Do you love your dogs like they're your children? There's a reason for that—actually, many reasons, from their cute faces to their affectionate natures. In a new study, researchers in Japan find hints of yet one more: When dogs and their owners look into each other's eyes, it raises, in both human and canine, levels of a hormone associated with bonding and social behaviors. In fact, a rise in the hormone in a pet dog is able to trigger a parallel rise in the owner. It's like a positive feedback loop of love.
The study provides evidence that humanity and its best friend might have a truly special bond, built by evolution. That relationship could be based on the same materials—the same hormones, the same processes—that work in certain one-on-one human relationships, like one between a parent and child. "Evolution is notoriously thrifty, often recycling old mechanisms for new purposes," two Duke University researchers write in an essay that the journal Science is publishing today as a companion to its report about the Japanese study.
Humanity and its best friend might have a truly special bond, built by evolution.
To test the idea that dogs and their owners have a love feedback loop, biologists from various universities in Japan performed two experiments. In one, study volunteers and their dogs gave the researchers samples of their urine before and after interacting. Those human-canine pairs who spent the most time gazing into each other's eyes had the steepest rises in their urine levels of the hormone oxytocin. However, the same thing didn't happen among the other test group, who had raised wolves. This suggests the feedback loop evolved sometime after dogs diverged from their wolfish ancestors. (No, I don't know where the researchers found people who had raised wolves. The zoo, maybe?)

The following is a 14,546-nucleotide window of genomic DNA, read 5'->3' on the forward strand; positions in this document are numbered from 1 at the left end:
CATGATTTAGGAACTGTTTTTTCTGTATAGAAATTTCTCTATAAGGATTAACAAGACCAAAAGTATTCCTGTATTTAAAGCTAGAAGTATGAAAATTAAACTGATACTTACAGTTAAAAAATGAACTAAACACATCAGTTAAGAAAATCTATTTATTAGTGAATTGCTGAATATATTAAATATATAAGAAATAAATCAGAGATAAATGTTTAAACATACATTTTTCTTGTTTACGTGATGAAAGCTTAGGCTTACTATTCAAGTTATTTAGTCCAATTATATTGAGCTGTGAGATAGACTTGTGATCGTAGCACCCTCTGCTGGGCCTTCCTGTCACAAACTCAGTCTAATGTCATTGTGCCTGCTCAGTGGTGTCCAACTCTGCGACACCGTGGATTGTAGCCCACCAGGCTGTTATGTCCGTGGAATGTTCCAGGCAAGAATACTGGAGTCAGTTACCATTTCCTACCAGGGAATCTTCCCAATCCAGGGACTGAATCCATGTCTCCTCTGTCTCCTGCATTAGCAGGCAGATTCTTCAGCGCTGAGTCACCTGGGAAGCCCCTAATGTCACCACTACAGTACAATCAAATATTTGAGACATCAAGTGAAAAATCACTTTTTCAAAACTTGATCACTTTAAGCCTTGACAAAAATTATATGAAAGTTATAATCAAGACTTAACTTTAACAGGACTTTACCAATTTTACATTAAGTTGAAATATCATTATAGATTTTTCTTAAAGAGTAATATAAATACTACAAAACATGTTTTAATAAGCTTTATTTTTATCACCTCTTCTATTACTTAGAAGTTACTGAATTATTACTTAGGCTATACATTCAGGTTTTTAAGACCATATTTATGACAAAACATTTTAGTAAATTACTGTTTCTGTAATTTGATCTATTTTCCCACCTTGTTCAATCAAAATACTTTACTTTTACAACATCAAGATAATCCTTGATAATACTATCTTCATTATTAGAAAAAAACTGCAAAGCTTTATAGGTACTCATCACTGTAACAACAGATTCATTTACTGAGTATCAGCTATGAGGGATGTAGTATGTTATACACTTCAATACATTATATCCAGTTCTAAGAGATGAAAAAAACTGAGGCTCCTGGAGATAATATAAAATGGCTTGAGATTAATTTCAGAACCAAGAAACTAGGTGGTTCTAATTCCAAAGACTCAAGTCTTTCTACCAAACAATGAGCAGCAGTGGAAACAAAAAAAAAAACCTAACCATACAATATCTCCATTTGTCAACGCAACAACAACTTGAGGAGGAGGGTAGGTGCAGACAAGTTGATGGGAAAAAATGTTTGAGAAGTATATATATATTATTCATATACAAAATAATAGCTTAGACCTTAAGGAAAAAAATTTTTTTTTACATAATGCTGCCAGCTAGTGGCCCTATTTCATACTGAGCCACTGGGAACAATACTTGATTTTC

In the second experiment, researchers spritzed oxytocin into the nostrils of dogs. Compared to dogs who got a dose of salt water in the nose instead, oxytocin-ed female dogs looked at their owners significantly longer (although male dogs did not do the same). Afterwards, the owners of female dogs had elevated levels of oxytocin in urine samples, evidence that a dog's oxytocin levels can affect her owner's levels.
Recent research has found that oxytocin is involved in many human relationships. One study, published last year, found that mothers' oxytocin levels rise when they look at their babies. Could the same be happening when dog owners look at their pets? There's other evidence that domestic dogs evolved to work with people. A few studies have found puppies quickly understand what it means when people point with their fingers, whereas wolf pups require extensive training to get the same message. So it's plausible they've evolved around us in other ways as well. Don't think of it as a hijacking of our human parenting urges, however. Remember, their oxytocin levels rise when they look at us too. We're in this together, as we have been for more than 10,000 years.
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